This article was originally published in the Toronto Star and is reprinted here with permission
On Tuesday, the Disney+ streaming service becomes available in Canada, hot on the heels of Apple+, which launched on Nov. 1. Many people are celebrating their arrival as a boon for Canadian viewers: hundreds of new programs, available anytime, anywhere, for less than $9 per month.
One of the reasons why these foreign services are so cheap is that the federal government does not require them to invest a single red cent to produce Canadian content or collect sales taxes. Meanwhile, licensed Canadian broadcasters are mandated to invest 30 per cent of their revenues in CanCon.
It is estimated that Netflix made more than $1 billion in Canada in 2018, making them Canada’s largest private broadcaster. If they were held to the same standard as Canadian broadcasters, they would have been required to invest more than $300 million in Canada’s screen industries last year. The government’s decision to exempt Netflix from our rules saved the American tech giant nearly $1 million a day. That’s $1 million a day that goes to billionaire California corporations instead of creating skilled jobs in Canada’s media sector.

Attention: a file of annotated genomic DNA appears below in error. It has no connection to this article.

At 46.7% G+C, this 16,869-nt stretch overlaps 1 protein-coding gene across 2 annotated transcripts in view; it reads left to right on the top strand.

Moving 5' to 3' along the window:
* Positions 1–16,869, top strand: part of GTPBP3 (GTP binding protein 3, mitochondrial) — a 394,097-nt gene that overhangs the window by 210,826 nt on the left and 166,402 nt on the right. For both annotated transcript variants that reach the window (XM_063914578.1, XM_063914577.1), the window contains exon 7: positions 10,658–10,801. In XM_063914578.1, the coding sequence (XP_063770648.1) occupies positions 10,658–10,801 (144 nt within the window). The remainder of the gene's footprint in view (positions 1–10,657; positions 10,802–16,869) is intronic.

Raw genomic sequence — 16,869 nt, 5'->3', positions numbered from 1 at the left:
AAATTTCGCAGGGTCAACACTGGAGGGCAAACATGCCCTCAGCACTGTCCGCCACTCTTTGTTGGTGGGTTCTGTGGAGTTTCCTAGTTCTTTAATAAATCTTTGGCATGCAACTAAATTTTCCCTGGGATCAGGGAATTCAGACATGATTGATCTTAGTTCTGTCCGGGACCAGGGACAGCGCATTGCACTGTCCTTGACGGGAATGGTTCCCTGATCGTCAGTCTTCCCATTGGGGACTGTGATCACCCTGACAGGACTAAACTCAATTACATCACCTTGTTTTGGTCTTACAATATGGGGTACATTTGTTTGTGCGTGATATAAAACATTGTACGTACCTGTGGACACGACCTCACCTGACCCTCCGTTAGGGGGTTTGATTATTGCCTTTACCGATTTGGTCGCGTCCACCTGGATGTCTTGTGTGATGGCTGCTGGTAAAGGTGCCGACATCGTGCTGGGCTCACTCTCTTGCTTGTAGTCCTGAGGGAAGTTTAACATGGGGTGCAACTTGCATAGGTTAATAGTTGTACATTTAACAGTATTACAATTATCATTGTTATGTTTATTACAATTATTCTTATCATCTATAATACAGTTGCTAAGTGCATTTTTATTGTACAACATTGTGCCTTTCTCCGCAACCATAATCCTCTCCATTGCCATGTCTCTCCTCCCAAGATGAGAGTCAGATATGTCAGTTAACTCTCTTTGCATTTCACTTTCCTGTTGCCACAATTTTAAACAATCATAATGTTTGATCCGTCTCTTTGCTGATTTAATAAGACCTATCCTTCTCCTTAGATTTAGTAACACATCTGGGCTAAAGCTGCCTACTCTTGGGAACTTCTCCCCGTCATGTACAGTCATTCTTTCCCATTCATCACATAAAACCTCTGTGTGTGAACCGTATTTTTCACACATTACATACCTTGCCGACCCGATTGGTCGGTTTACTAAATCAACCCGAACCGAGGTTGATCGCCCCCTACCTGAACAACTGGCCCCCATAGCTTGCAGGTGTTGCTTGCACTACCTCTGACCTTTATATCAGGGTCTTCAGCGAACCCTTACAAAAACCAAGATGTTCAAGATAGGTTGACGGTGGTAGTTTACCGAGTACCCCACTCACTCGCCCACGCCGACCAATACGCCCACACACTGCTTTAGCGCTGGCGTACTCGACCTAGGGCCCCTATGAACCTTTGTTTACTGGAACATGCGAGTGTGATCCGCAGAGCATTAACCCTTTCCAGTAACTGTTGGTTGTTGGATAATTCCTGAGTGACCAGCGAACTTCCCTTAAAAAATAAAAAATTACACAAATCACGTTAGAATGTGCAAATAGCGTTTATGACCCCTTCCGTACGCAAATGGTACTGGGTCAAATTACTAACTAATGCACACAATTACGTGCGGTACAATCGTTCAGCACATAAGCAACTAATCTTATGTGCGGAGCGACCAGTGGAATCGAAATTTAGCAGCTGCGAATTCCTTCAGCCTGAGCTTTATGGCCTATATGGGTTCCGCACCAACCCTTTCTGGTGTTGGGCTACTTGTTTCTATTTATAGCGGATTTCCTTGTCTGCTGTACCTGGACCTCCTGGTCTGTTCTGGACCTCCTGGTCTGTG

And as Disney, Apple, and CBS grow their Canadian businesses, the number of uninvested dollars and uncreated jobs will only grow.
While other countries are reining in the streaming giants, Canada is standing still. The government’s policy effectively sends hundreds of millions of dollars a year to California corporations, at the direct expense of Canadian screen industries and Canadian storytelling.
Some argue that regulating Netflix, Apple, Disney, Amazon, and the other streaming giants is complicated. Because the Broadcasting Act isn’t well-adapted for the internet. Because broadcasting is only part of their business. Because we can’t enforce our laws and rules when American companies are involved.
These excuses are both unfortunate and incorrect. And they’re costing us dearly, as Canadian media jobs go uncreated and Canadian stories go untold.
The truth is, fair regulation for streaming giants isn’t complicated at all: it’s the law. The Broadcasting Act already says that Netflix, Apple, Amazon and Disney are broadcasters. The CRTC has the authority to regulate but has chosen to look the other way, sparing these U.S. tech giants from the obligation their Canadian competitors must uphold.